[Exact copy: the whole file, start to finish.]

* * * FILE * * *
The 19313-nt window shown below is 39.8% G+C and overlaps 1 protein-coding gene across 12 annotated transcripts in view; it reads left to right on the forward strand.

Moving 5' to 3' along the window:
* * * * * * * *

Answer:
The 19313-nt window shown below is 39.8% G+C and overlaps 1 protein-coding gene across 12 annotated transcripts in view; it reads left to right on the forward strand.

Moving 5' to 3' along the window: